How AI can help predict tidal erosion in the future

October 28, 2020

How AI can help predict tidal erosion in the future

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How AI can help predict tidal erosion in the future
How AI can help predict tidal erosion in the future
How AI can help predict tidal erosion in the future

Tidal erosion is a threat to the existence of many cities around the world. Scientists with the United Nations warned that climate change will have devastating effects on coastal cities. Moreover, they have now said that rising seas will probably affect three times more people in the following 30 years than it was initially thought. New studies indicate that 300 million homes will fell prey to coastal flooding by 2050. Cities like Shanghai, Mumbai, Miami Beach, and Ho Chi Minh City are under the threat of disappearance if coastal erosion and floods are not to be stopped in the future.

Dangerous cliffs on the south Devon coast UK
Dangerous cliffs on the south Devon coast UK
Dangerous cliffs on the south Devon coast UK

Satellite readings are not enough to estimate and predict coastal erosion

Coastal erosion and flooding are a direct result of pollution. The high levels of pollution caused by human activities have led to the melting of ice sheets and glaciers and an increased volume of water in the oceans. If, initially, the projections were not that somber, with about 28 million people assumed to be living on land situated under the current high tide line, new analyses reveal there are about 110 million people in this category. Moreover, old studies estimated a number of 65 million people living below current annual flood levels, when the real number seems to be around 250 million.

Asia is under the biggest threat. More than 50 million people living in India, Vietnam, Indonesia, Thailand, and mainland China will be affected by rising sea levels and coastal erosion. 7516 km of the Indian coastline are currently facing this threat. Northern Europe too is exposed to the danger of tidal erosion. Sea levels are estimated to rise between 2 and 7 feet during our century. Or even more!

Old projections are based on satellite readings. Although their contribution to the study of coastal elevation and estimation of sea-level rise is indispensable for predicting tidal erosion in the future, it is not enough. According, to Scott A. Kulp, a researcher at Climate Central, satellites encounter difficulties to differentiate ground level from tops of trees or buildings which eventually leads to major prediction errors.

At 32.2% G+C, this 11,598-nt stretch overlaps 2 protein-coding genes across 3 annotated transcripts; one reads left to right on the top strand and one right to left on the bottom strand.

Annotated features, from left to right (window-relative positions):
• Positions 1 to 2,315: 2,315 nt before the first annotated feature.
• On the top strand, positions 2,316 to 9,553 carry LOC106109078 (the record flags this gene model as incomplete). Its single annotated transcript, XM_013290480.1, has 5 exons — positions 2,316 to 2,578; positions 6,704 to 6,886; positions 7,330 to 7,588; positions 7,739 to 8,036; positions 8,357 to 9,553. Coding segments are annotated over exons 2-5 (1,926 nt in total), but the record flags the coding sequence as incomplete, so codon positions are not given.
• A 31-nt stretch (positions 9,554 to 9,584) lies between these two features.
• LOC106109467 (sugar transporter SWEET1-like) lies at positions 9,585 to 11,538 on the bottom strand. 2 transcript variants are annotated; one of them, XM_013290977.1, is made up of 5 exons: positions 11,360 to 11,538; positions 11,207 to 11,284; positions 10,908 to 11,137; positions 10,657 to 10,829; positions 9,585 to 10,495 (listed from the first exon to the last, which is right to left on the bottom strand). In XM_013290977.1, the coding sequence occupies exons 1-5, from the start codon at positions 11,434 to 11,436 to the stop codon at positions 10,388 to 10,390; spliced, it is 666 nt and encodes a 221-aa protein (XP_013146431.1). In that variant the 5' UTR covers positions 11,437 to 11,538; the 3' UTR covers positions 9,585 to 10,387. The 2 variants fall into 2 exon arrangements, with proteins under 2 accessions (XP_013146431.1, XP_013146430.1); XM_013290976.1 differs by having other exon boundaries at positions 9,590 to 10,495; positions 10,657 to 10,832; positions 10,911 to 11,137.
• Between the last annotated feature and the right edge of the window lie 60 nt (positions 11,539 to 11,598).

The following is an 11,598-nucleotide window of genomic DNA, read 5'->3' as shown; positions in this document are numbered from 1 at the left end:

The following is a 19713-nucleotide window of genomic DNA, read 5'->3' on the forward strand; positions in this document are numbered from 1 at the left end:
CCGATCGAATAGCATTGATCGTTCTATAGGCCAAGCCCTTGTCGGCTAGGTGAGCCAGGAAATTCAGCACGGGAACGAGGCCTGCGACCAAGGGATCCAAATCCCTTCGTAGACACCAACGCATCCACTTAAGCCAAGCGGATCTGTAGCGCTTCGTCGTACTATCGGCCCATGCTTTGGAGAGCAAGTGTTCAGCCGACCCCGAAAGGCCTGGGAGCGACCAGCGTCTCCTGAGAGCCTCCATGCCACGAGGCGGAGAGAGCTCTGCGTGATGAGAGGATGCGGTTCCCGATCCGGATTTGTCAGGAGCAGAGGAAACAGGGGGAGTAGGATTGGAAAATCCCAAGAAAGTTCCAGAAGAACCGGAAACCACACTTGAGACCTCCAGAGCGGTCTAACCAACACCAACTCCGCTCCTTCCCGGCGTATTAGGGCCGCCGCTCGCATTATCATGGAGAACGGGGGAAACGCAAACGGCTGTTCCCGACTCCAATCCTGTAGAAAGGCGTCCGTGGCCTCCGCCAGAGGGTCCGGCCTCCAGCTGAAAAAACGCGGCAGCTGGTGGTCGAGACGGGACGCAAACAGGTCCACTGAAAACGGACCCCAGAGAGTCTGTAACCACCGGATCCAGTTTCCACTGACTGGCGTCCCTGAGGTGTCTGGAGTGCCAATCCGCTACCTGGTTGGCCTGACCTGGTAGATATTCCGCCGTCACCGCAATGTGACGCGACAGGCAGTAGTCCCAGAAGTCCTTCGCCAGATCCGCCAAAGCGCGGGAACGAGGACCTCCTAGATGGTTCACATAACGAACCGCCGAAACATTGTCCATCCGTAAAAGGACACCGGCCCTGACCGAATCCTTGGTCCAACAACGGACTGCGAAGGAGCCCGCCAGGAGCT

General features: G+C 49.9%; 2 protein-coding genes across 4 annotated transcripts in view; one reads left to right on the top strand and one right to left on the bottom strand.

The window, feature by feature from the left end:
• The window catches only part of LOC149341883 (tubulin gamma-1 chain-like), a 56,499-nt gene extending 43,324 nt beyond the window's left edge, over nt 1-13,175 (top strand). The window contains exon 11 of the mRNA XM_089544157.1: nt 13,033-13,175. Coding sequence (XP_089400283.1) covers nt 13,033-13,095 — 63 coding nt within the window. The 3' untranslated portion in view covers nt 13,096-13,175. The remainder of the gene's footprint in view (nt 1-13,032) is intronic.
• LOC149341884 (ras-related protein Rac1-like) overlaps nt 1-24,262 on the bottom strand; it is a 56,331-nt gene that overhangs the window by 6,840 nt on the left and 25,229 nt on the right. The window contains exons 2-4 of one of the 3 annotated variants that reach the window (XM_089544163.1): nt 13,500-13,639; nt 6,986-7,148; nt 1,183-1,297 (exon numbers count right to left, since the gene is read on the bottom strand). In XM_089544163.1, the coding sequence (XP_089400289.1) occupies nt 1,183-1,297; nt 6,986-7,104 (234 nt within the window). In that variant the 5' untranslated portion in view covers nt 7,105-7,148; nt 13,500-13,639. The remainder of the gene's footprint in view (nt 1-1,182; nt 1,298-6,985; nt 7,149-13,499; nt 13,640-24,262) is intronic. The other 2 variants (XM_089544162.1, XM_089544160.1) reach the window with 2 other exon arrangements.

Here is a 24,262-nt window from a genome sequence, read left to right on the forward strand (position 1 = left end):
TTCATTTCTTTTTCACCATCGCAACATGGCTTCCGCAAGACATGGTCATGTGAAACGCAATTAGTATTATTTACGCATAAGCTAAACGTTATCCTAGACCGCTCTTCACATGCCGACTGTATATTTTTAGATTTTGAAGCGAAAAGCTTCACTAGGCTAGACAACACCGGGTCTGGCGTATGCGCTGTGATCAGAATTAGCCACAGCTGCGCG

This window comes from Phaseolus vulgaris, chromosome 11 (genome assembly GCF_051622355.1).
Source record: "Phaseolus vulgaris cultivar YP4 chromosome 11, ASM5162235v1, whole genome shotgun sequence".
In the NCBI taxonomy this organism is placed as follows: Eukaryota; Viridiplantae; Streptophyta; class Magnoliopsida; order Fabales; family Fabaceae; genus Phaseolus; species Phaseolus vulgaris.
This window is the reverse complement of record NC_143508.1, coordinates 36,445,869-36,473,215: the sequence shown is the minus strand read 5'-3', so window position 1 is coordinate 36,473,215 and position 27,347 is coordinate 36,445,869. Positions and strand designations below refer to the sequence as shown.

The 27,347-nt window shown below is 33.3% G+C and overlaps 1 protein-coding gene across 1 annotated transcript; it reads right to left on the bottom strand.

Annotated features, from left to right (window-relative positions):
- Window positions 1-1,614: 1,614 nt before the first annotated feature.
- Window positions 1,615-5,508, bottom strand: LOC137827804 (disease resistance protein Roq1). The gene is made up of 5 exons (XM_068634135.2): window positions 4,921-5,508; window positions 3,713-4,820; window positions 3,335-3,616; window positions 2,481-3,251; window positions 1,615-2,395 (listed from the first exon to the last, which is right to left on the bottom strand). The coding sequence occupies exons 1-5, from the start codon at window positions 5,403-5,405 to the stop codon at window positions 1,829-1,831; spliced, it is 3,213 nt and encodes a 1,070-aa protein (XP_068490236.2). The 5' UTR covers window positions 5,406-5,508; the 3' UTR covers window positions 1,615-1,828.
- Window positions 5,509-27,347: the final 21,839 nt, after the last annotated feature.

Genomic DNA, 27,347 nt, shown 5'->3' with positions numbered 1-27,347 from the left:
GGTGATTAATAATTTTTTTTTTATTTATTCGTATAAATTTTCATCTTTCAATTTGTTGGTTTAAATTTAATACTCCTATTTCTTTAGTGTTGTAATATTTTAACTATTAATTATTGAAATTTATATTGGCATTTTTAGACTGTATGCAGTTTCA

A sandbank on a beach in Cornwall being eroded by the tide
A sandbank on a beach in Cornwall being eroded by the tide
A sandbank on a beach in Cornwall being eroded by the tide

Artificial intelligence will play a vital part in protecting our coastal cities

The coastal zone is under the shaping hands of air, water, and land — a triple interface that determines a continuous dynamic. Shorelines are constantly changing and low lying areas are faced with submergences in the context of rapidly rising sea levels. These undeniable facts need to be addressed soon. And satellite readings are not enough for accurate predictions! They provide the necessary data for delineating shoreline and extracting erosion hotspots but they cannot provide accurate estimations and predictions.

Humanity needs accurate data to adopt the proper measures to protect shorelines. We need to invest in seawalls and other barriers and we need to do it wisely and fast. Scientists all over the world include artificial intelligence in their projections and predictions for better accuracy and faster identification of erosion hotspots. AI tools are used to determine the error rate of satellite readings and correct it.

Moreover, remote sensing data products allow for synoptic and repetitive views of our planet in various spatial, radiometric, temporal, and spectral resolutions. Remote sensing and geospatial technologies create coastal inundation maps by using various sea-level rise estimations. Once we have accurate coastal inundation maps, we have the solution for better planning management.

Artificial intelligence systems like Artificial Neural Network, Genetic Algorithm, Fuzzy Logic, and Support Vector Machine are used to classify remote sensing images. The classification contributes to the assessment of coastal vulnerability and allows for adopting the right protective measures.

New research led by the University of Plymouth has developed a computer model that uses wave observations from the past and beach analysis to forecast the erosion and/or accretion beach sediments. Their innovation allows for a prediction of the damages caused to beaches by storms and how fast they recover. This is an important asset for coastal managers who will be able to make informed decisions fast according to the severity of the approaching storm.

Coastal erosion and rising sea levels are more than an environmental concern. The disappearances of certain areas and cities and the migration of the population from the affected areas might lead to social and political instability. A disaster of this scale could cause armed conflicts and create an economic upheaval. Artificial intelligence might just help us solve as much an ecological and humanitarian problem, as it might help us avoid a security and even military disaster.

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Wesley has run many businesses from Travel, Surfing, Space, Travel, Airlines, Software, Medical and Lifestyle. You can read more about him at wesleybaker.com

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